• Provides a final detailed document setting forth the District’s plan for the student’s education

  • Required any time the District: 

    • Proposes to initiate or change the identification, evaluation, or educational placement of the child or the provision of FAPE to the child;

    • Refuses to initiate such a change.

  • PWN must be issued before the IEP is implemented.


Prior written notice1

Prior Written Notice

  • The contents of the PWN must include: 

    • A description of the proposed or refused action;

    • An explanation for the proposal or refusal;

    • A description of each evaluation, assessment, record, or report used as a basis for the proposal or refusal;

    • A description of other options that the IEP team considered and why those options were rejected;

    • A description of other factors relevant to the proposal or refusal;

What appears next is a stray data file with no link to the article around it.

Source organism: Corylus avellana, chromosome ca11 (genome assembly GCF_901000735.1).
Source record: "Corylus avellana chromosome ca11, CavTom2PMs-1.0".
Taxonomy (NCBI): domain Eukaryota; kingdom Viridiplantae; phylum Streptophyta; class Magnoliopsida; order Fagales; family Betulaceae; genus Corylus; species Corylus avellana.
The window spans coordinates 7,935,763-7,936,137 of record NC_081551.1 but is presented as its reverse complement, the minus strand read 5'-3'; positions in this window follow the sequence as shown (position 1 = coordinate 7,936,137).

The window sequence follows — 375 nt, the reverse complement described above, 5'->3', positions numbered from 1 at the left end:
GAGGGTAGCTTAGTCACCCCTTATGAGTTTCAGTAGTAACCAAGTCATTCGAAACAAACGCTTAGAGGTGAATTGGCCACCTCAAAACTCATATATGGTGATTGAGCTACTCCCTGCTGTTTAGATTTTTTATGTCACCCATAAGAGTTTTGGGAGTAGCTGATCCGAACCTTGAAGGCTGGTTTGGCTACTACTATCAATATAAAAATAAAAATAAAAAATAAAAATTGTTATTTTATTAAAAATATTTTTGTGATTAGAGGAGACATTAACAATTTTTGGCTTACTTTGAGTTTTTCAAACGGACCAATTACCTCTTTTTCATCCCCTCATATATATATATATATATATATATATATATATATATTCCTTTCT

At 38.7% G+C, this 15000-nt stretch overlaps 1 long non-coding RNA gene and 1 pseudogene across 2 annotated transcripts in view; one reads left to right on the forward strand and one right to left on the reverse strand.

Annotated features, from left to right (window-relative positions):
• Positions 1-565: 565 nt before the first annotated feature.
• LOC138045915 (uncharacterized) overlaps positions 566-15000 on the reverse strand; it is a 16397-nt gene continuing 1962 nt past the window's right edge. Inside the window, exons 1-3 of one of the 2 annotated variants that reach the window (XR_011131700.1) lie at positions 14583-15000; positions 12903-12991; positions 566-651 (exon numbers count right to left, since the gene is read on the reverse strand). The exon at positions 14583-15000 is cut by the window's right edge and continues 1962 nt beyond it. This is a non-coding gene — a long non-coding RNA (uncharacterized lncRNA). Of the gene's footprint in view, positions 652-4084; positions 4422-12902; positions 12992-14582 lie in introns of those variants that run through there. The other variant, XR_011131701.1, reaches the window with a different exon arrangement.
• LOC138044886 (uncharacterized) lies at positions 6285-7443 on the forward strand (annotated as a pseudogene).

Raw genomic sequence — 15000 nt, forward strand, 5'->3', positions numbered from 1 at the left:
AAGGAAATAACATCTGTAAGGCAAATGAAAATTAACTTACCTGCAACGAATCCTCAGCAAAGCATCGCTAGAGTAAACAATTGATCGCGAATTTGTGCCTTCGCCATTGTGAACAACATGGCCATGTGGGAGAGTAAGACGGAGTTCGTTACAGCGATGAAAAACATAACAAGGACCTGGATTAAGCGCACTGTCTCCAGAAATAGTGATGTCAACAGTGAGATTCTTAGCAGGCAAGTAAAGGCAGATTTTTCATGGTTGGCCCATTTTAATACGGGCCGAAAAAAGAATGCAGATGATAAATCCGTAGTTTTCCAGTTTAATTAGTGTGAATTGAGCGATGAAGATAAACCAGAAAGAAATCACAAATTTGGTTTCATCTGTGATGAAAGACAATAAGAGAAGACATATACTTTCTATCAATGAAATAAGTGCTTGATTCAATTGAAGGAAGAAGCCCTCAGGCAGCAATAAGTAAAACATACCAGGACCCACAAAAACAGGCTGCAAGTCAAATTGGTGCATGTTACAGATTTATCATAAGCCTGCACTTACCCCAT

• A statement that the parents have procedural safeguards and the means by which a copy of the procedural safeguards notice may be obtained; and

    • Sources for the parents to contact to obtain assistance in understanding the PWN and their rights.


Implementing ieps

Implementing IEPs

Ensure providers and teachers know how to access the complete IEP and know their roles.

Check for understanding.

Collect and review data.


Special education law for the sophisticated practitioner

Question & Answer

NOTE: Discussion and answers are provided for general information only and do not constitute legal advice. Please consult with your colleagues and, where appropriate, the School’s legal counsel to ensure that decision-making addresses local facts and circumstances.